Blog: O’Malley continues to press for septic system restrictions

Gov. Martin O’Malley continues to press for septic system restrictions, despite continuing opposition from rural areas and the suggestion from the House committee chair that he first create a task force to study the idea.

O’Malley personally testified on his bill to House and Senate committees Friday, and he has already suggested amendments to the legislation to make it more palatable to the farm community.

Gov. Martin O'Malley, left, mucks it up in a Goldsboro pond March 9.

The measure prevents the spread of septic systems by banning them in subdivisions of five or more houses. As a concession to farmers, an amendment to the bill would allow farmers to create the four individual lots over time so they wouldn’t have to subdivide all four at once.

To illustrate the problem, on Wednesday O’Malley waded into a pond in Goldsboro which has been polluted by leaking septic systems.

O’Malley insisted that while progress is paying made on upgrading sewage systems and reducing polluted runoff from stormwater and farms, Bay pollution from septic systems “continues to go off the chart.”

Asked about the Feb. 28 letter from House Environmental Matters Committee Chair Maggie McIntosh suggesting more study, O’Malley told, “I don’t think you can conclude from one letter” that McIntosh opposed the bill, and he thought the letter was taken out of context.

“It’s an important issue,” O’Malley said. “We need to tackle it together.”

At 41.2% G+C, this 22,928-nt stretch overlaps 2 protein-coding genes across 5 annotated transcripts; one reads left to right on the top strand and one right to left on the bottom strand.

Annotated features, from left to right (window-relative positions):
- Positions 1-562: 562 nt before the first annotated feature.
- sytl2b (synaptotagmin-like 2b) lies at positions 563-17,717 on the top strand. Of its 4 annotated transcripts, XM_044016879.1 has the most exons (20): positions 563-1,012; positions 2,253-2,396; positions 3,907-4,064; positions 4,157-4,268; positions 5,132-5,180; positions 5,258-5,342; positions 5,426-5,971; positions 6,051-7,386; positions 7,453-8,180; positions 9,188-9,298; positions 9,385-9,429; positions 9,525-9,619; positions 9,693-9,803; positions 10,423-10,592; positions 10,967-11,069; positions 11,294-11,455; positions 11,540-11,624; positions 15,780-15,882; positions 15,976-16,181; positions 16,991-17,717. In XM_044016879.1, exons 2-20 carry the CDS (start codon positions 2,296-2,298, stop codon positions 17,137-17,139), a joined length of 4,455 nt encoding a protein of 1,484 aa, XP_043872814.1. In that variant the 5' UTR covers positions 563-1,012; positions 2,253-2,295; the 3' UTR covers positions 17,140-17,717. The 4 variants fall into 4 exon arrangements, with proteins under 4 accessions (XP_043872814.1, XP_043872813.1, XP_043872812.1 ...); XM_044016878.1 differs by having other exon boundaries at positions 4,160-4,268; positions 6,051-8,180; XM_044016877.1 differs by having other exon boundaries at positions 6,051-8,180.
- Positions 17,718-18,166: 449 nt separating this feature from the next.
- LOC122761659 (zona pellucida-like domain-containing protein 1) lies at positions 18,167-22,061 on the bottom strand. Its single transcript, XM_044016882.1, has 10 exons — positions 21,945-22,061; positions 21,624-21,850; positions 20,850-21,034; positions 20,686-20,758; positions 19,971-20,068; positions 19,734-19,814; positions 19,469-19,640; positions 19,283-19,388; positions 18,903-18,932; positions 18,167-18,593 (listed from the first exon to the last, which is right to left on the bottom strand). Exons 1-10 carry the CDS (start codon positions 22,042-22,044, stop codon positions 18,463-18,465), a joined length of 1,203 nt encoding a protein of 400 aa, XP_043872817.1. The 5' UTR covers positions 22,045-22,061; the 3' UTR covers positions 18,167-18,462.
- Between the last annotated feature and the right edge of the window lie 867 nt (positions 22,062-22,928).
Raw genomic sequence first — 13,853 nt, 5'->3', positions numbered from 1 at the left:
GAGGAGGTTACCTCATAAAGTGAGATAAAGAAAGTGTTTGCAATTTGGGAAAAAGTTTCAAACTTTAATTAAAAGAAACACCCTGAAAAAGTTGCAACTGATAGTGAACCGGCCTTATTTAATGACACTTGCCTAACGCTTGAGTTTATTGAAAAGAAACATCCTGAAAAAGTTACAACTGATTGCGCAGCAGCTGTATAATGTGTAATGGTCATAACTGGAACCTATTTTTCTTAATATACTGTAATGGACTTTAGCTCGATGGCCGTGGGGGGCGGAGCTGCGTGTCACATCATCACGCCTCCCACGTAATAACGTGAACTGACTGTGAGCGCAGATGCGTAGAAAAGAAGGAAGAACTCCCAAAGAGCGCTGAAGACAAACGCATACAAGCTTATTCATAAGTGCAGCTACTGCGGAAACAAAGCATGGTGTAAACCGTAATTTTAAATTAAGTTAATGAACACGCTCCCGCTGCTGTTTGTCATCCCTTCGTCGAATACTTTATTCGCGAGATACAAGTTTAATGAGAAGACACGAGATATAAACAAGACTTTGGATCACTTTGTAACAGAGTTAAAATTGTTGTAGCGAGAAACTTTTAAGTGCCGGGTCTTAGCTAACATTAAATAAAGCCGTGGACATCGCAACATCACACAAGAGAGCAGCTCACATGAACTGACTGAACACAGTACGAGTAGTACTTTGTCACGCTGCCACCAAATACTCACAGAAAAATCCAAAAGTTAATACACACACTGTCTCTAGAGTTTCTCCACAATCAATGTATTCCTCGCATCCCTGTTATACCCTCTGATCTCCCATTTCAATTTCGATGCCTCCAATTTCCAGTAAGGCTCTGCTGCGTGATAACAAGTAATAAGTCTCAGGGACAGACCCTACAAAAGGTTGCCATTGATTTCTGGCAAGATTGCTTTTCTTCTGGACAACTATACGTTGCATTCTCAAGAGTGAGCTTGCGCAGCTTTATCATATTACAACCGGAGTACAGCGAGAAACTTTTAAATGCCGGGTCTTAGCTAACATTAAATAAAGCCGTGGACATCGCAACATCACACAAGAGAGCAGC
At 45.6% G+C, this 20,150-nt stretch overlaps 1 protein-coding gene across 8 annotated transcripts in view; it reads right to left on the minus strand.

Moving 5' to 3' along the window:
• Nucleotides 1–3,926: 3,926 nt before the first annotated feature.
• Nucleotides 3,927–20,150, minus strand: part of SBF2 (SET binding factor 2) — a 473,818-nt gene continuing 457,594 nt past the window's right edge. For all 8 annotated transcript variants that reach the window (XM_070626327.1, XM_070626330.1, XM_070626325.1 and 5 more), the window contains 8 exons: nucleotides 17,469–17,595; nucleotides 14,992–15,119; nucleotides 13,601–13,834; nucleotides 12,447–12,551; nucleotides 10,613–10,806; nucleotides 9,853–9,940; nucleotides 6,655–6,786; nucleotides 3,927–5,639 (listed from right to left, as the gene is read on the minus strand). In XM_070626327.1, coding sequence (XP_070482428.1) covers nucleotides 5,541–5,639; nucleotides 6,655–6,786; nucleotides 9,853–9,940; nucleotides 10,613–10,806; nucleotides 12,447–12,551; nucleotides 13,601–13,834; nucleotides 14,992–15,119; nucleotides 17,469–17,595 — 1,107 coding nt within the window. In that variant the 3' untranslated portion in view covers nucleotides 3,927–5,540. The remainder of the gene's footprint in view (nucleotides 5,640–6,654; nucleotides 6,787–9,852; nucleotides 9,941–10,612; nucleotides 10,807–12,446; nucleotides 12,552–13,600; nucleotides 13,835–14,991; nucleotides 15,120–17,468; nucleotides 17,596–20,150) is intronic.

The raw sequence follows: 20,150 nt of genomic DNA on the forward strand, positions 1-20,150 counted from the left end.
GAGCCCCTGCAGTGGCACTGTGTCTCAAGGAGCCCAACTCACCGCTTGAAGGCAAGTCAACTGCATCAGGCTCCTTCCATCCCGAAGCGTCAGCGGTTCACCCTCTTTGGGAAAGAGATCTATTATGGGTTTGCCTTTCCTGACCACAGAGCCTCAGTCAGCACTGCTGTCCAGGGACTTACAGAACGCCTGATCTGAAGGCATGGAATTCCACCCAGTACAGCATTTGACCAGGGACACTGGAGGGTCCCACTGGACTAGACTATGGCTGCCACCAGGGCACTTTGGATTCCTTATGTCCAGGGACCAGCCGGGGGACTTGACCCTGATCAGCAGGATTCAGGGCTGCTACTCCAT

He noted that “there was a time when no one talked about stormwater runoff,” upgrading sewage systems, or the need for cover crops to prevent runoff of farm fertilizer.

This the fourth bill on which O’Malley has personally testified this year, appearing  in both House and Senate committees on three of them, an unusually high number in just a few weeks.

Asked why he was being so personally visible, O’Malley jokingly blamed “bad planning” and “new staff” who are just learning their jobs, pointing to communications director Rick Abbruzzese.

Abbruzzese said, “It’s a new strategy by Joe Bryce,” the governor’s chief lobbyist who typically testifies on many administration bills.

—Len Lazarick

About The Author

Len Lazarick

Len Lazarick was the founding editor and publisher of and is currently the president of its nonprofit corporation and chairman of its board He was formerly the State House bureau chief of the daily Baltimore Examiner from its start in April 2006 to its demise in February 2009. He was a copy editor on the national desk of the Washington Post for eight years before that, and has spent decades covering Maryland politics and government.

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